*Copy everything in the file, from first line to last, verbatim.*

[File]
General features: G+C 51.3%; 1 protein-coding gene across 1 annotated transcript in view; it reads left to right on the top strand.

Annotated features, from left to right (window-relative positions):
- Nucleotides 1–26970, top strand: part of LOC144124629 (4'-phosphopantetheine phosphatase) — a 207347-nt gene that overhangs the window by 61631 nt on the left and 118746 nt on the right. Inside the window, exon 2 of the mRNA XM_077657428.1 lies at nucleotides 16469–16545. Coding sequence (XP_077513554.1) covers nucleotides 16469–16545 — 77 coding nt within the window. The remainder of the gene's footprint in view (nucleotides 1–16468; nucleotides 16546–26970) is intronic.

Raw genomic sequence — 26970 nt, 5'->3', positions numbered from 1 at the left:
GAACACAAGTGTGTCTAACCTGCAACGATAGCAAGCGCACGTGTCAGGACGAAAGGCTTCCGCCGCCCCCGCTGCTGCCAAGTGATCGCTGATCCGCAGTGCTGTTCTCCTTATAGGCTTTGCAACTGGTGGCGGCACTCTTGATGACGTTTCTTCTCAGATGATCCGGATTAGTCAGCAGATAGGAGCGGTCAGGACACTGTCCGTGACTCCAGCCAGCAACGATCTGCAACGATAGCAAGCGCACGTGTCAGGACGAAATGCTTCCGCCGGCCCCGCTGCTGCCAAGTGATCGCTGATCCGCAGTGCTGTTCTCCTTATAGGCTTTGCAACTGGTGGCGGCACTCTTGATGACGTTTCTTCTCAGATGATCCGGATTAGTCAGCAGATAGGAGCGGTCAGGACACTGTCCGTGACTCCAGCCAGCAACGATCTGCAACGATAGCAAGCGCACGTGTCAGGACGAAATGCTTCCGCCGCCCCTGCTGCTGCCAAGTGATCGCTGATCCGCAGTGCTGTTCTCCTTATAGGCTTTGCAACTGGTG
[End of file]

General features: G+C 51.3%; 1 protein-coding gene across 1 annotated transcript in view; it reads left to right on the top strand.

Annotated features, from left to right (window-relative positions):
- Nucleotides 1–26970, top strand: part of LOC144124629 (4'-phosphopantetheine phosphatase) — a 207347-nt gene that overhangs the window by 61631 nt on the left and 118746 nt on the right. Inside the window, exon 2 of the mRNA XM_077657428.1 lies at nucleotides 16469–16545. Coding sequence (XP_077513554.1) covers nucleotides 16469–16545 — 77 coding nt within the window. The remainder of the gene's footprint in view (nucleotides 1–16468; nucleotides 16546–26970) is intronic.

Raw genomic sequence — 26970 nt, 5'->3', positions numbered from 1 at the left:
GAACACAAGTGTGTCTAACCTGCAACGATAGCAAGCGCACGTGTCAGGACGAAAGGCTTCCGCCGCCCCCGCTGCTGCCAAGTGATCGCTGATCCGCAGTGCTGTTCTCCTTATAGGCTTTGCAACTGGTGGCGGCACTCTTGATGACGTTTCTTCTCAGATGATCCGGATTAGTCAGCAGATAGGAGCGGTCAGGACACTGTCCGTGACTCCAGCCAGCAACGATCTGCAACGATAGCAAGCGCACGTGTCAGGACGAAATGCTTCCGCCGGCCCCGCTGCTGCCAAGTGATCGCTGATCCGCAGTGCTGTTCTCCTTATAGGCTTTGCAACTGGTGGCGGCACTCTTGATGACGTTTCTTCTCAGATGATCCGGATTAGTCAGCAGATAGGAGCGGTCAGGACACTGTCCGTGACTCCAGCCAGCAACGATCTGCAACGATAGCAAGCGCACGTGTCAGGACGAAATGCTTCCGCCGCCCCTGCTGCTGCCAAGTGATCGCTGATCCGCAGTGCTGTTCTCCTTATAGGCTTTGCAACTGGTG